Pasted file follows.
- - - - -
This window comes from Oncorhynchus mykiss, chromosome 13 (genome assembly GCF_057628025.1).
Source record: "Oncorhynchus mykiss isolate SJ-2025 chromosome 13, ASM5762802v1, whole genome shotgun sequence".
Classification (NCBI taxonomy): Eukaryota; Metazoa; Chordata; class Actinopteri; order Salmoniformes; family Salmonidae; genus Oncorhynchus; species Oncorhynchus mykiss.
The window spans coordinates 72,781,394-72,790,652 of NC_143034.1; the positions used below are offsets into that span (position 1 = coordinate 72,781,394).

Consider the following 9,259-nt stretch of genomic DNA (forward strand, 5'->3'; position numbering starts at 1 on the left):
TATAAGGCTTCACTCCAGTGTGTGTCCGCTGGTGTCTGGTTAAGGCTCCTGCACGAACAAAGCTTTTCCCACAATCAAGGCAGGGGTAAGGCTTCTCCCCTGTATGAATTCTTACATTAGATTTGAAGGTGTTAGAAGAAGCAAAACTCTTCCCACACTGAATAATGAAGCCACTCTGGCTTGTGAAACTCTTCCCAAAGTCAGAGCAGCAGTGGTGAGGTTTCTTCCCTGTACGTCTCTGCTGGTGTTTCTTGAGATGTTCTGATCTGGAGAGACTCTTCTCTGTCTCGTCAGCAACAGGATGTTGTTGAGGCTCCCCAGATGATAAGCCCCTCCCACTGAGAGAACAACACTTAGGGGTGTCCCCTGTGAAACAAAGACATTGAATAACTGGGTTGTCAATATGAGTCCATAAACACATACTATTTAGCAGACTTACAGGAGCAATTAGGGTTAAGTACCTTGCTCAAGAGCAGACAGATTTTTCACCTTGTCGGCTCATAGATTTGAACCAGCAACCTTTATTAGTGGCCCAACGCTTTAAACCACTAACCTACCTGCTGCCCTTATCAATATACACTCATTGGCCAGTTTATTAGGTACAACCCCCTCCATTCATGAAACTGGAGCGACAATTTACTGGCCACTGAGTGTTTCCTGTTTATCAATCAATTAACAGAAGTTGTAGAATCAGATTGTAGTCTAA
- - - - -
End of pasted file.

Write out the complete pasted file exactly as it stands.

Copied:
This window comes from Oncorhynchus mykiss, chromosome 13 (genome assembly GCF_057628025.1).
Source record: "Oncorhynchus mykiss isolate SJ-2025 chromosome 13, ASM5762802v1, whole genome shotgun sequence".
Classification (NCBI taxonomy): Eukaryota; Metazoa; Chordata; class Actinopteri; order Salmoniformes; family Salmonidae; genus Oncorhynchus; species Oncorhynchus mykiss.
The window spans coordinates 72,781,394-72,790,652 of NC_143034.1; the positions used below are offsets into that span (position 1 = coordinate 72,781,394).

Consider the following 9,259-nt stretch of genomic DNA (forward strand, 5'->3'; position numbering starts at 1 on the left):
TATAAGGCTTCACTCCAGTGTGTGTCCGCTGGTGTCTGGTTAAGGCTCCTGCACGAACAAAGCTTTTCCCACAATCAAGGCAGGGGTAAGGCTTCTCCCCTGTATGAATTCTTACATTAGATTTGAAGGTGTTAGAAGAAGCAAAACTCTTCCCACACTGAATAATGAAGCCACTCTGGCTTGTGAAACTCTTCCCAAAGTCAGAGCAGCAGTGGTGAGGTTTCTTCCCTGTACGTCTCTGCTGGTGTTTCTTGAGATGTTCTGATCTGGAGAGACTCTTCTCTGTCTCGTCAGCAACAGGATGTTGTTGAGGCTCCCCAGATGATAAGCCCCTCCCACTGAGAGAACAACACTTAGGGGTGTCCCCTGTGAAACAAAGACATTGAATAACTGGGTTGTCAATATGAGTCCATAAACACATACTATTTAGCAGACTTACAGGAGCAATTAGGGTTAAGTACCTTGCTCAAGAGCAGACAGATTTTTCACCTTGTCGGCTCATAGATTTGAACCAGCAACCTTTATTAGTGGCCCAACGCTTTAAACCACTAACCTACCTGCTGCCCTTATCAATATACACTCATTGGCCAGTTTATTAGGTACAACCCCCTCCATTCATGAAACTGGAGCGACAATTTACTGGCCACTGAGTGTTTCCTGTTTATCAATCAATTAACAGAAGTTGTAGAATCAGATTGTAGTCTAA